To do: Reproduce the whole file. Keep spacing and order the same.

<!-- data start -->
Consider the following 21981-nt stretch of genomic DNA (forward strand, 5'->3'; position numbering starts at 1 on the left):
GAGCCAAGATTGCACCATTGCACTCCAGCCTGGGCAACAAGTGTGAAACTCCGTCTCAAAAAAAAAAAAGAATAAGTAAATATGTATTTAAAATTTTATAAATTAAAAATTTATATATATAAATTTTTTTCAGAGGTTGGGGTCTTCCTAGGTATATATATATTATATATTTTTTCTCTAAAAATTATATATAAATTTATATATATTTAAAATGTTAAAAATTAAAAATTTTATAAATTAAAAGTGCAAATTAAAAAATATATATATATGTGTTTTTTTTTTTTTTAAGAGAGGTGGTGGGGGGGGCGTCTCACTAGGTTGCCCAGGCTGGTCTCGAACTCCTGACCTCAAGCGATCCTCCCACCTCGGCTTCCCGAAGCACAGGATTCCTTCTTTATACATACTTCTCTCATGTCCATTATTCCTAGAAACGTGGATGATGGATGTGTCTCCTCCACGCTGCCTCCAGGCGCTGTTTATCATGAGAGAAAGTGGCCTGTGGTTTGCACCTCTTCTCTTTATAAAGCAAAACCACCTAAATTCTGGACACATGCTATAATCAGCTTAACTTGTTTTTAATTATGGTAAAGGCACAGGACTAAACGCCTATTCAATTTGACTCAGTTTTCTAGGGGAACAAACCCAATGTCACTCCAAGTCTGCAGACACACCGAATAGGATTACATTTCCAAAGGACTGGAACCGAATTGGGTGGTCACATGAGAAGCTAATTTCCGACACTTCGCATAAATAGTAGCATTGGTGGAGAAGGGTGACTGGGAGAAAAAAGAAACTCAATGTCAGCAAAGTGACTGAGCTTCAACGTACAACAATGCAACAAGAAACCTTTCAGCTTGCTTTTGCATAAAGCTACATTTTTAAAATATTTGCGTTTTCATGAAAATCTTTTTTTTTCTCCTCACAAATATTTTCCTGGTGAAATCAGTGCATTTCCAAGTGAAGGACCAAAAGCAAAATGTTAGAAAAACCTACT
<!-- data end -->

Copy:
Consider the following 21981-nt stretch of genomic DNA (forward strand, 5'->3'; position numbering starts at 1 on the left):
GAGCCAAGATTGCACCATTGCACTCCAGCCTGGGCAACAAGTGTGAAACTCCGTCTCAAAAAAAAAAAAGAATAAGTAAATATGTATTTAAAATTTTATAAATTAAAAATTTATATATATAAATTTTTTTCAGAGGTTGGGGTCTTCCTAGGTATATATATATTATATATTTTTTCTCTAAAAATTATATATAAATTTATATATATTTAAAATGTTAAAAATTAAAAATTTTATAAATTAAAAGTGCAAATTAAAAAATATATATATATGTGTTTTTTTTTTTTTTAAGAGAGGTGGTGGGGGGGGCGTCTCACTAGGTTGCCCAGGCTGGTCTCGAACTCCTGACCTCAAGCGATCCTCCCACCTCGGCTTCCCGAAGCACAGGATTCCTTCTTTATACATACTTCTCTCATGTCCATTATTCCTAGAAACGTGGATGATGGATGTGTCTCCTCCACGCTGCCTCCAGGCGCTGTTTATCATGAGAGAAAGTGGCCTGTGGTTTGCACCTCTTCTCTTTATAAAGCAAAACCACCTAAATTCTGGACACATGCTATAATCAGCTTAACTTGTTTTTAATTATGGTAAAGGCACAGGACTAAACGCCTATTCAATTTGACTCAGTTTTCTAGGGGAACAAACCCAATGTCACTCCAAGTCTGCAGACACACCGAATAGGATTACATTTCCAAAGGACTGGAACCGAATTGGGTGGTCACATGAGAAGCTAATTTCCGACACTTCGCATAAATAGTAGCATTGGTGGAGAAGGGTGACTGGGAGAAAAAAGAAACTCAATGTCAGCAAAGTGACTGAGCTTCAACGTACAACAATGCAACAAGAAACCTTTCAGCTTGCTTTTGCATAAAGCTACATTTTTAAAATATTTGCGTTTTCATGAAAATCTTTTTTTTTCTCCTCACAAATATTTTCCTGGTGAAATCAGTGCATTTCCAAGTGAAGGACCAAAAGCAAAATGTTAGAAAAACCTACT